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Henry Wadsworth Longfellow

1807-1882. U.S. poet.

Books by Henry Wadsworth Longfellow

Well has it been said that there is no grief like the grief which does not speak.

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Fame comes only when deserved, and then is as inevitable as destiny, for it is destiny.

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Yes, we must ever be friends; and of all who offer you friendship. Let me be ever the first, the truest, the nearest and dearest!

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Trouble is the next best thing to enjoyment. There is no fate in the world so horrible as to have no share in either its joys or sorrows.

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In this world a man must either be anvil or hammer.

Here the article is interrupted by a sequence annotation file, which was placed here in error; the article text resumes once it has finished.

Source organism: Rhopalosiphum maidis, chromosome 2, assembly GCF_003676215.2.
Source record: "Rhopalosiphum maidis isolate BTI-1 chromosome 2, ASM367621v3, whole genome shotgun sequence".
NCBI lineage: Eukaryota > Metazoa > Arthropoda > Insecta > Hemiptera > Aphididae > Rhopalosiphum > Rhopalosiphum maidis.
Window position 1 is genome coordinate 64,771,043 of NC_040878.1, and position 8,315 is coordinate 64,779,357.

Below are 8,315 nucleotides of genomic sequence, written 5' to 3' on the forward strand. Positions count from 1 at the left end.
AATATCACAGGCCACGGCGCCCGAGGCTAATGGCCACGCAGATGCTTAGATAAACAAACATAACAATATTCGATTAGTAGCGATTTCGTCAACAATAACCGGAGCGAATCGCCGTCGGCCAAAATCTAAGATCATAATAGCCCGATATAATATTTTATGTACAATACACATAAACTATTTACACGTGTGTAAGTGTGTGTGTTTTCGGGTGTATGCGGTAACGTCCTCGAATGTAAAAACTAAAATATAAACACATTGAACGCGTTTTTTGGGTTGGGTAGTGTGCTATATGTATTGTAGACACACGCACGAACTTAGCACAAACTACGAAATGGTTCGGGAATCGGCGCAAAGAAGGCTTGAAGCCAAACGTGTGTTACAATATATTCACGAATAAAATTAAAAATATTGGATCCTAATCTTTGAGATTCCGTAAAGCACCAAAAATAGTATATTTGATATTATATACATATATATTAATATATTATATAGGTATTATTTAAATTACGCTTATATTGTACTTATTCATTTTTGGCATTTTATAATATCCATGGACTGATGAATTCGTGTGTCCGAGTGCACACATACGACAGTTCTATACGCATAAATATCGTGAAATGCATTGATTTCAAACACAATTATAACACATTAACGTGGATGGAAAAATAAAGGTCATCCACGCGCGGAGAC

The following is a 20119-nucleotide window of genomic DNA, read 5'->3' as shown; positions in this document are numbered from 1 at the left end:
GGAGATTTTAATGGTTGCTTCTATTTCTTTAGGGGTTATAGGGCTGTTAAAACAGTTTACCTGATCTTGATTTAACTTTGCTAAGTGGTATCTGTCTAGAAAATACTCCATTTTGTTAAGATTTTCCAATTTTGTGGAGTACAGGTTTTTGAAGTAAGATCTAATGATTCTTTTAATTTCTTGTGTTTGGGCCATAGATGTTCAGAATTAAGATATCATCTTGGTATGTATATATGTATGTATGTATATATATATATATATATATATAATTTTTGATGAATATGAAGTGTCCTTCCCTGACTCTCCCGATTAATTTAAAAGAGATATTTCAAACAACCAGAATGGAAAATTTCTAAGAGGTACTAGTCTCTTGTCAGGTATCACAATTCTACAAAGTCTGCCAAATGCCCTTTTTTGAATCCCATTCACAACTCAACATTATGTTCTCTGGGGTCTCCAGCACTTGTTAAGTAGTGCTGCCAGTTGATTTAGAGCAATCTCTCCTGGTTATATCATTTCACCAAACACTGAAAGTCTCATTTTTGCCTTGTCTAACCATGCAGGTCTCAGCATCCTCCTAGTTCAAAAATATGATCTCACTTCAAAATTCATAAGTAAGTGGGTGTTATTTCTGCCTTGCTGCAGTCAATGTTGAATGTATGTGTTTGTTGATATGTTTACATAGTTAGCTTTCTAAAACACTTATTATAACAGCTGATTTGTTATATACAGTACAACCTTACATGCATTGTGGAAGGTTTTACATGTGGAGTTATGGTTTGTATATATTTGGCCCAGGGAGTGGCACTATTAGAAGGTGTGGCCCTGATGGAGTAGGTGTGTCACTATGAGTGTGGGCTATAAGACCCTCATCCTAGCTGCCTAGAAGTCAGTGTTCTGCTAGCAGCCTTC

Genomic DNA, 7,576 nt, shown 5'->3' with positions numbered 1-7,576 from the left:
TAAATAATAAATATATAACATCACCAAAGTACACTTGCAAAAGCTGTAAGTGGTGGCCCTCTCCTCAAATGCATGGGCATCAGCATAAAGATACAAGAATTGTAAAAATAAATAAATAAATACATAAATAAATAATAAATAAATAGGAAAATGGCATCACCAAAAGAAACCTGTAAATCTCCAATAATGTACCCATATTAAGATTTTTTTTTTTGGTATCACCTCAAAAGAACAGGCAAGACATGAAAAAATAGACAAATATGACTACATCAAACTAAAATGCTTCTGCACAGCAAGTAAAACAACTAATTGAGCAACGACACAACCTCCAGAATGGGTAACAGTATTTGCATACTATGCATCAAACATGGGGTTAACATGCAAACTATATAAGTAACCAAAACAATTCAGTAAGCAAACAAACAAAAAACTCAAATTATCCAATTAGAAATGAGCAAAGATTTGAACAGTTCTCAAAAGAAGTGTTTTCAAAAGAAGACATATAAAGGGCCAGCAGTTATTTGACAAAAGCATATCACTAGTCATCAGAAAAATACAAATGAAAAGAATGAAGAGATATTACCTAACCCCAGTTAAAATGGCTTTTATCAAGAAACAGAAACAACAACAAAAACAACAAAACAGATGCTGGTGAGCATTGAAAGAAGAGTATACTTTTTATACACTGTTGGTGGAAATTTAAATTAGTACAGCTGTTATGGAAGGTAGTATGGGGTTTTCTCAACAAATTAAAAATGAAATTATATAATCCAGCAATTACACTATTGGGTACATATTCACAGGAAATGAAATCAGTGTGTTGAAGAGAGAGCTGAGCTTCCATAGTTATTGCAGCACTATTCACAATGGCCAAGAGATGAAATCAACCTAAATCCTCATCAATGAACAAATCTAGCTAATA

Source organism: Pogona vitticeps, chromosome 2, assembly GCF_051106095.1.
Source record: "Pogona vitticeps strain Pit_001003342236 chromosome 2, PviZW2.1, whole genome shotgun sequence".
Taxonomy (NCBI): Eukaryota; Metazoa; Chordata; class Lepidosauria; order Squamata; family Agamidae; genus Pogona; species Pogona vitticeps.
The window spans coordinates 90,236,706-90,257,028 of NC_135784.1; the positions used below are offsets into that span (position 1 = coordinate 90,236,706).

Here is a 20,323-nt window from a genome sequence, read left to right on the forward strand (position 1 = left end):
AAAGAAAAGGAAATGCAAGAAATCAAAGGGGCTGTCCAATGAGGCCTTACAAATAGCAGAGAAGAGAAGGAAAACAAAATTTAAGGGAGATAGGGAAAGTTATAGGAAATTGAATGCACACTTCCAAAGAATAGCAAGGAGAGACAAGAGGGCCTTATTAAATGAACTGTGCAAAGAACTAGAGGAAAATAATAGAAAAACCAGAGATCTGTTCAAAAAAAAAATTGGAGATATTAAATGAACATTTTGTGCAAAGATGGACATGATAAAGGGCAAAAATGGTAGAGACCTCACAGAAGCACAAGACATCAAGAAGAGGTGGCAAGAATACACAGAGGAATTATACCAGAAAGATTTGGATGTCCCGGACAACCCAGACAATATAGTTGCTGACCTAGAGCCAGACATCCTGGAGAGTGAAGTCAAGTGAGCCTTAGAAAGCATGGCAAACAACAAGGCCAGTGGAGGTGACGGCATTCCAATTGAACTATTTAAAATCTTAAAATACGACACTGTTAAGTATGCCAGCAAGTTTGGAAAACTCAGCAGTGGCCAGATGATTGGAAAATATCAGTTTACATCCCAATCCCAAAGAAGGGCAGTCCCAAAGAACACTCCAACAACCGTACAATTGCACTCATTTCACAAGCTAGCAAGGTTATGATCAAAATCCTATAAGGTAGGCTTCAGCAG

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One half the world must sweat and groan that the other half may dream.

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Doubtless criticism was originally benignant, pointing out the beauties of a work rather that its defects. The passions of men have made it malignant, as a bad heart of Procreates turned the bed, the symbol of repose, into an instrument of torture.

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Critics are sentinels in the grand army of letters, stationed at the corners of newspapers and reviews, to challenge every new author.

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There is not grief that does not speak.

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And the night shall be filled with music, and the cares, that infest the day, shall fold their tents, like the Arabs, and as silently steal away.

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